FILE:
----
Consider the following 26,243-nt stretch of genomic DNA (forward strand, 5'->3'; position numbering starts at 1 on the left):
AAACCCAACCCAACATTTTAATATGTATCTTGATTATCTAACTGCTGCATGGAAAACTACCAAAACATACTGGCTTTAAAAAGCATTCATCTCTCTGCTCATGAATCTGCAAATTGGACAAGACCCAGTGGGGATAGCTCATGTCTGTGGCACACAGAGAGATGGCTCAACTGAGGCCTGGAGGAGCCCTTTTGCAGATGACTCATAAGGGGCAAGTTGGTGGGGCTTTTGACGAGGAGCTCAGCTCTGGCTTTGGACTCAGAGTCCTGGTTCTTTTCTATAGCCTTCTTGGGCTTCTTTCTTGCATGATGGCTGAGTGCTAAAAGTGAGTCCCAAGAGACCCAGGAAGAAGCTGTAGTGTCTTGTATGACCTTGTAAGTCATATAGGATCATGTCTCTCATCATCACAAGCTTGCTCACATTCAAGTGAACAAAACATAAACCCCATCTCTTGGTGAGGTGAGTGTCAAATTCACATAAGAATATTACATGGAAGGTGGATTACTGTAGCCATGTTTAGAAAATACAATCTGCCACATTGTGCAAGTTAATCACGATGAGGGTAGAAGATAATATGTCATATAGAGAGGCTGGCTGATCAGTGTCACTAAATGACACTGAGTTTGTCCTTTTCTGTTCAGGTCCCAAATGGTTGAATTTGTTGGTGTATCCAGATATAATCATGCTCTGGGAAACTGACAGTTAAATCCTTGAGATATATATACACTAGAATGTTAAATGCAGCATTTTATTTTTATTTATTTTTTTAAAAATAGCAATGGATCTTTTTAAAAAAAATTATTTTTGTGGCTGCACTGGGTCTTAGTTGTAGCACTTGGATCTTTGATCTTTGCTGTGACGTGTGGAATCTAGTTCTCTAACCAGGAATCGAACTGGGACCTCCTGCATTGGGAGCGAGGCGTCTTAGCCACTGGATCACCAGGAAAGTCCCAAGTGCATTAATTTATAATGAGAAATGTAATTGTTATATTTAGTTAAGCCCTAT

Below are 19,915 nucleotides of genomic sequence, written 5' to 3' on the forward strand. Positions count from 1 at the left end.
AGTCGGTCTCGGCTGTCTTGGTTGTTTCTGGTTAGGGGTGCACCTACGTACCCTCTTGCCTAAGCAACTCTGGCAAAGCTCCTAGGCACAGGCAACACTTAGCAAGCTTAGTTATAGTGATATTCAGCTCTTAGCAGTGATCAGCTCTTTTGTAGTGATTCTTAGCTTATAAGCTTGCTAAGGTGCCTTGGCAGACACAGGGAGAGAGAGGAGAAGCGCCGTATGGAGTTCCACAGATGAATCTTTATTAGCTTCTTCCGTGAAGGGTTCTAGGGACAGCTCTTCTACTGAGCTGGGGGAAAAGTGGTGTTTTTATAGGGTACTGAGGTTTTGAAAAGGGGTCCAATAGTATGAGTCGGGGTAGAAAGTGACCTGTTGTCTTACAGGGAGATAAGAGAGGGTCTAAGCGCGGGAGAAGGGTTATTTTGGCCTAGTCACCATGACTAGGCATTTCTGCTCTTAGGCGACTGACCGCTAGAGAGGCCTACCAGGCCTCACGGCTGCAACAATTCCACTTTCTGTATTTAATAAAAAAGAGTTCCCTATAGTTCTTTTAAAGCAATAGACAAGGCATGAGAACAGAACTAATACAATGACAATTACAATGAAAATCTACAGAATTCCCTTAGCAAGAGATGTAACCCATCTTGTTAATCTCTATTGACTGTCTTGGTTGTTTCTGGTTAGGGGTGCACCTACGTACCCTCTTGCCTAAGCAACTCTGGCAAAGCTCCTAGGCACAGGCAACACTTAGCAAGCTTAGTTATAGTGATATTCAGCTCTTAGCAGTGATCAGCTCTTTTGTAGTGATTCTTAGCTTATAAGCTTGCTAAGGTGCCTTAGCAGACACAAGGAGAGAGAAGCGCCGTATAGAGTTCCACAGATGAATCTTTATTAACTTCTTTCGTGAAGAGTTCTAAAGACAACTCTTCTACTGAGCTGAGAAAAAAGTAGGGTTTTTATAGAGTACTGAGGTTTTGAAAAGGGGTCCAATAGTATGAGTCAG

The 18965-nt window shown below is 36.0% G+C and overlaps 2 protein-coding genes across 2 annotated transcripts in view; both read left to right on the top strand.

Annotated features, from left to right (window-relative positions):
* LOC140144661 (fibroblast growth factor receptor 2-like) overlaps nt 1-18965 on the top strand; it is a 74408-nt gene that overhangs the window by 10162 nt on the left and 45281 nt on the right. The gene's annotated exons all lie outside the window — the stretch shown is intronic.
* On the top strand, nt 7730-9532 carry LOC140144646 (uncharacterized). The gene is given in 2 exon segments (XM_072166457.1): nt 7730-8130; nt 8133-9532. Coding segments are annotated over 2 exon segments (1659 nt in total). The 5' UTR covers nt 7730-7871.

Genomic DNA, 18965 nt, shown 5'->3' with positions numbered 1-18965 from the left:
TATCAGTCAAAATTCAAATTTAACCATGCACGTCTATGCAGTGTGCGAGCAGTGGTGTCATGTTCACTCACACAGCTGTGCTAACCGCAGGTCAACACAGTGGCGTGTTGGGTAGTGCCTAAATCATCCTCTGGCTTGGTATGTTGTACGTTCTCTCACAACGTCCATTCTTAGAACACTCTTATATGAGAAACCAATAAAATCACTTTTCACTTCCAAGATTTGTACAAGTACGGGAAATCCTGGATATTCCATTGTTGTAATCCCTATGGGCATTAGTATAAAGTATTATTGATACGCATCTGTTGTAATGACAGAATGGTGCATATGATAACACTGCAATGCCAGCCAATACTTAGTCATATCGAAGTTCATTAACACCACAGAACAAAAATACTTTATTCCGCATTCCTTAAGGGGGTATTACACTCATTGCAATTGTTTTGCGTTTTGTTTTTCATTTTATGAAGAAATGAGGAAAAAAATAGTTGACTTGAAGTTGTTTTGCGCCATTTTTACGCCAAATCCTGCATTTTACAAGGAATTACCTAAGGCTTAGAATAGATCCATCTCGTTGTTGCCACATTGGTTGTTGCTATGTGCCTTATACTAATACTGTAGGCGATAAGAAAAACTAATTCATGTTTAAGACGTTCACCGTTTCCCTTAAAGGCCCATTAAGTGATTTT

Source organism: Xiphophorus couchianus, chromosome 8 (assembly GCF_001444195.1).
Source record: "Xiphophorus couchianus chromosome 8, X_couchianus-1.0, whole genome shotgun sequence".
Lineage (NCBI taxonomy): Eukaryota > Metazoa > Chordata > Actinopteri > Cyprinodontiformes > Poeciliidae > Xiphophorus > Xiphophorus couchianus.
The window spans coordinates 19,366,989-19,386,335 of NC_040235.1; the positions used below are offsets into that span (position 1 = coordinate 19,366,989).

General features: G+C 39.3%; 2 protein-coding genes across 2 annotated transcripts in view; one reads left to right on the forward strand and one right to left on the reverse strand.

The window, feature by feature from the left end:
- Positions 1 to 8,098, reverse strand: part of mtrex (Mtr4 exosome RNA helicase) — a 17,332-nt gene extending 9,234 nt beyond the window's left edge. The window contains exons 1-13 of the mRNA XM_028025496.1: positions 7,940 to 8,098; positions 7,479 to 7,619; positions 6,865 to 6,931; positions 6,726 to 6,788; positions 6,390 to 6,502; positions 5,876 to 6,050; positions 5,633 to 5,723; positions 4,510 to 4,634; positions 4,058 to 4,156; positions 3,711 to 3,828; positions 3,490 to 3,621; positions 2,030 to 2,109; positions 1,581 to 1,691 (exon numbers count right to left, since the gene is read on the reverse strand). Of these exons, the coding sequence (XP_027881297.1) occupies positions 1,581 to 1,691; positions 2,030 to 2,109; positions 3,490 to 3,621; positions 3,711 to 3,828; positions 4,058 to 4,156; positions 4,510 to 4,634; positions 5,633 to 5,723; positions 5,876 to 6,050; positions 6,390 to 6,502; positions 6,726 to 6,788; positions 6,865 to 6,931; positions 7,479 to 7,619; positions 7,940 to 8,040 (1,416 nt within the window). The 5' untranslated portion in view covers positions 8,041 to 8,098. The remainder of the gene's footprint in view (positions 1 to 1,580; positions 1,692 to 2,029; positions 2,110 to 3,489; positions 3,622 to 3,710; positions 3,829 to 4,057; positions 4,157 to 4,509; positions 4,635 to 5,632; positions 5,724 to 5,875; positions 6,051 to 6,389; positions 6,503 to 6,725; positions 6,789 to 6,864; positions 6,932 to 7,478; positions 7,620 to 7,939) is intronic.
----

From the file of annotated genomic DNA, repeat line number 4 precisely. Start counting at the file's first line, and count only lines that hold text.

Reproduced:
AGTCGGTCTCGGCTGTCTTGGTTGTTTCTGGTTAGGGGTGCACCTACGTACCCTCTTGCCTAAGCAACTCTGGCAAAGCTCCTAGGCACAGGCAACACTTAGCAAGCTTAGTTATAGTGATATTCAGCTCTTAGCAGTGATCAGCTCTTTTGTAGTGATTCTTAGCTTATAAGCTTGCTAAGGTGCCTTGGCAGACACAGGGAGAGAGAGGAGAAGCGCCGTATGGAGTTCCACAGATGAATCTTTATTAGCTTCTTCCGTGAAGGGTTCTAGGGACAGCTCTTCTACTGAGCTGGGGGAAAAGTGGTGTTTTTATAGGGTACTGAGGTTTTGAAAAGGGGTCCAATAGTATGAGTCGGGGTAGAAAGTGACCTGTTGTCTTACAGGGAGATAAGAGAGGGTCTAAGCGCGGGAGAAGGGTTATTTTGGCCTAGTCACCATGACTAGGCATTTCTGCTCTTAGGCGACTGACCGCTAGAGAGGCCTACCAGGCCTCACGGCTGCAACAATTCCACTTTCTGTATTTAATAAAAAAGAGTTCCCTATAGTTCTTTTAAAGCAATAGACAAGGCATGAGAACAGAACTAATACAATGACAATTACAATGAAAATCTACAGAATTCCCTTAGCAAGAGATGTAACCCATCTTGTTAATCTCTATTGACTGTCTTGGTTGTTTCTGGTTAGGGGTGCACCTACGTACCCTCTTGCCTAAGCAACTCTGGCAAAGCTCCTAGGCACAGGCAACACTTAGCAAGCTTAGTTATAGTGATATTCAGCTCTTAGCAGTGATCAGCTCTTTTGTAGTGATTCTTAGCTTATAAGCTTGCTAAGGTGCCTTAGCAGACACAAGGAGAGAGAAGCGCCGTATAGAGTTCCACAGATGAATCTTTATTAACTTCTTTCGTGAAGAGTTCTAAAGACAACTCTTCTACTGAGCTGAGAAAAAAGTAGGGTTTTTATAGAGTACTGAGGTTTTGAAAAGGGGTCCAATAGTATGAGTCAG